While additional authors have investigated the effect of various support systems on bodily symptoms, much of this work has been performed on healthy individuals. Aota et al. [15] measured the biomechanical effects and comfort levels when using a lumbar support cushion that inflated from 0.5 to 8.0 cm thick in a continuous passive motion chair. They noted significant improvements in the subjective measures of LBP, stiffness and fatigue with use of the system in both static and dynamic states. Conversely, Carcone and Keir [17] noted that, while a lumbar pad measuring 9 cm thick best maintained the lumbar lordosis in sitting, participants tended to complain that it pushed their body forward, the result being a centre of pressure (CoP) that was more anteriorly located on the seat pan. In their study, participants also reported that configurations with less lordosis (i.e., less than 3 cm) were more comfortable [17]. Portable devices that do not account for the bulk of posterior pelvic soft tissue volume may push the lower body forward and distort the intended relationship between the seat pan features and the body [17]. The preferred degree of lordosis may be related to the pain state of the individual [17], in that comfort may be affected by the angular change as well as the interaction between the buttocks and the seat pan.

Similar to previous studies investigating healthy individuals [15,16], the results of this study indicated that a lumbar support pad was better at increasing (or preserving) the natural lumbar lordosis in sitting in both healthy individuals and patients with LBP. However, the reverse was seen in the thoracolumbar spine, whereby the neutral curvature was increased with the support pad compared to the standard chair. This is not surprising given the closed-chain nature of the seated task. Changes in one region of the spine may be compensated for by changes in other regions along the linked kinetic chain [28]. Furthermore, use of the lumbar pillow often did not allow participants to make contact with the upper part of the back rest, which may account for the thoracolumbar change. Measures of comfort were not negatively affected, suggesting that any compensations that were employed may have been acceptable.

In addition, the objective measure of comfort was improved in the current study with use of the pillow. The radius of the CoP shifting was lower for the lumbar support condition versus the standard chair in healthy individuals and in patients with LBP. However, the objective changes were not accompanied by subjective improvements, as the current study found no significant effects in reported comfort. While past studies have indicated that 30 minutes of sitting is adequate to determine comfort levels [22], it is possible that longer use of the device would have yielded more significant results. Carcone and Keir [17] noted subjective improvements in the middle lower back and upper back when using a lumbar support pillow for 15 minutes, however, the magnitude of the changes was small and clinical benefit is unknown.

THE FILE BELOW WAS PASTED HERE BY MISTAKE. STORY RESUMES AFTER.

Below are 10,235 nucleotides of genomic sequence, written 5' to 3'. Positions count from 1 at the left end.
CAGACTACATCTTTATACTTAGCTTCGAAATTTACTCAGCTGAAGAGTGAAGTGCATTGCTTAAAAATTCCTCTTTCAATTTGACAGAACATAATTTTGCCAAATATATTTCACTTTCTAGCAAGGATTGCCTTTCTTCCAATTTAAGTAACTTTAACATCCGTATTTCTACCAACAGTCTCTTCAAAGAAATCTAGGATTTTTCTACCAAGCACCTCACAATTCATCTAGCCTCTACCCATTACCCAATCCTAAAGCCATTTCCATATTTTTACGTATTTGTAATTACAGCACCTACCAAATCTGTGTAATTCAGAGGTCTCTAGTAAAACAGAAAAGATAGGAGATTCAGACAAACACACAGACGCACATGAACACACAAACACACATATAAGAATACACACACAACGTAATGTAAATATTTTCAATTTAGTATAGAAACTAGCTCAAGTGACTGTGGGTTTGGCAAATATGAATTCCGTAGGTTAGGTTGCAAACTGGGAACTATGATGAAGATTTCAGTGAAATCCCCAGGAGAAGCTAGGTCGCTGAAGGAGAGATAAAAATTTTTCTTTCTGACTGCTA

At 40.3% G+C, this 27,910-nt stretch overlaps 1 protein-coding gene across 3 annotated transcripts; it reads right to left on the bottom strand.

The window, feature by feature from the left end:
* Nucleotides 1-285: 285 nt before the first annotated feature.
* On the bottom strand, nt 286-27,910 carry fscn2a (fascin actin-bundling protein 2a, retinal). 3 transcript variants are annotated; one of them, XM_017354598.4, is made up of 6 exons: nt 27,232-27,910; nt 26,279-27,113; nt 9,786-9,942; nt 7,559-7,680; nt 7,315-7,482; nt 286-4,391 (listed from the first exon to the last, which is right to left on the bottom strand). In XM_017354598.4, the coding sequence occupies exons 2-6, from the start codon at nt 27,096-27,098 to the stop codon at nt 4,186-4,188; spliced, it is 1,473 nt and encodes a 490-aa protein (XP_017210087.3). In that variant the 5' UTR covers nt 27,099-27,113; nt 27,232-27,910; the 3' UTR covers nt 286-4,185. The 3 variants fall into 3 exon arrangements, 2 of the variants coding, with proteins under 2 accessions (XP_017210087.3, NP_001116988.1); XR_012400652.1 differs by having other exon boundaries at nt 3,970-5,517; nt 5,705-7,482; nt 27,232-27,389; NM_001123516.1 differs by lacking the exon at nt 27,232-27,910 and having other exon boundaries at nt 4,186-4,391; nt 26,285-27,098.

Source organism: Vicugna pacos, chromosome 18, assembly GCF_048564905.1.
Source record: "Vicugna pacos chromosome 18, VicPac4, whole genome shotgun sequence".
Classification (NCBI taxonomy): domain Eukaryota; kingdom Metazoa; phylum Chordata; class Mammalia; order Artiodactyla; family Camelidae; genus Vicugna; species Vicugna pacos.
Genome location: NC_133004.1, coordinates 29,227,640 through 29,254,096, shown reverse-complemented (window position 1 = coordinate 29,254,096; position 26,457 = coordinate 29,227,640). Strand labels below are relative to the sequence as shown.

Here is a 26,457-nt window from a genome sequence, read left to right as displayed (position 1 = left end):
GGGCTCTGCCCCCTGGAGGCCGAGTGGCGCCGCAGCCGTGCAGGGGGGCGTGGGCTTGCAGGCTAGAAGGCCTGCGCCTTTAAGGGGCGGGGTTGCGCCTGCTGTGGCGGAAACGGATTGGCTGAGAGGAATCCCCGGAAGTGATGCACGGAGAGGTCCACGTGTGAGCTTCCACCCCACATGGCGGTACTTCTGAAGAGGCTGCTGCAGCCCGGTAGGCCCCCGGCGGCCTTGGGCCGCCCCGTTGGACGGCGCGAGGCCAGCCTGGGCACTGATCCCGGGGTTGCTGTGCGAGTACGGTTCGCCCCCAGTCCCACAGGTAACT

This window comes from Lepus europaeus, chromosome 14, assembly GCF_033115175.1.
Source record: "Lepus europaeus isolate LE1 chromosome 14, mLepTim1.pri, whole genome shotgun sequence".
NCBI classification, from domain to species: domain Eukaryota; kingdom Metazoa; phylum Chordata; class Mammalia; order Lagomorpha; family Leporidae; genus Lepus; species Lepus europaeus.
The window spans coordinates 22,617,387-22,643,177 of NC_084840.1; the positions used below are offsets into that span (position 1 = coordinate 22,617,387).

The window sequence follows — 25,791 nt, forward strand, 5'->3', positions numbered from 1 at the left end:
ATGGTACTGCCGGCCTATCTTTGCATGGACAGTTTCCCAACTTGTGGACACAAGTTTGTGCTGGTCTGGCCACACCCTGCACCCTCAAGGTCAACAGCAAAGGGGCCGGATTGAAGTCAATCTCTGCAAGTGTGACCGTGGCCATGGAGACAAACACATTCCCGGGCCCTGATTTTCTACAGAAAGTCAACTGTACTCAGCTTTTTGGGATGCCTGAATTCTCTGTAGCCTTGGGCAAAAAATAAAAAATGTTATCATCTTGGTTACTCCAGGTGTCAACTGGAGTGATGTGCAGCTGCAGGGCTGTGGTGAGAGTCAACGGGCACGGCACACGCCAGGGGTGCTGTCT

This study did not include female participants as it has been shown that the female sitting posture is different from that of males [4]. While it would be interesting to study the effect of the lumbar support pillow on female participants, controlling for gender effects helped reduce the complexity of the analysis and the need for a much larger sample size. Moreover, the foundations of the chair were constrained, lowering arm rests and fixing the base to prevent rolling, to limit alternate strategies for changing comfort other than postural shifts with respect to the seat pan. Finally, while shorter term (30 minutes) static postural environments are reportedly adequate to determine comfort levels [22], the results may not generalize to longer seated exposure.

The first kind of lumbar support is the simple lumbar support pillow. Lumbar pillows are, well, pillows. They are designed to sit on your chair, between your lower back and the back of the chair, to give you lumbar support on a chair that otherwise does not have support for your lower back.

Foam lumbar pillows can be made up of simple pillow cotton, down, beads, or memory foam. They vary a lot in quality and longevity, and there are hundreds of not thousands of different designs on the market.

The previous two kinds of lumbar support are both items you buy and add to a simple chair, like a task chair, that has no lumbar support of its own. The second two kinds of lumbar support are features built into a chair, instead.

First, we have adjustable pillow-style supports. These can come in a few different varieties. Some chairs essentially come with a lumbar pillow attached to them, which can be moved up and down within a limited range of motion. Many gaming chairs offer this kind of pillow, attached with a strap that is threaded through purpose-built holes in the design of the chair itself.

The other style of adjustable lumbar supports is a lumbar pad attached to the chair, often behind the mesh of the back. This is featured in the MyoChair and other mesh-backed office chairs, for example. This lumbar support is built into the chair and can be adjusted up and down as well as in and out to provide the optimal level of support.

Need extra lumbar support? We've got your back. The Back Cushion is made from 100% Grid that's been molded to perfectly fit the contour of the lower back, and includes a cushion cover with securing strap to keep it in place. 041b061a72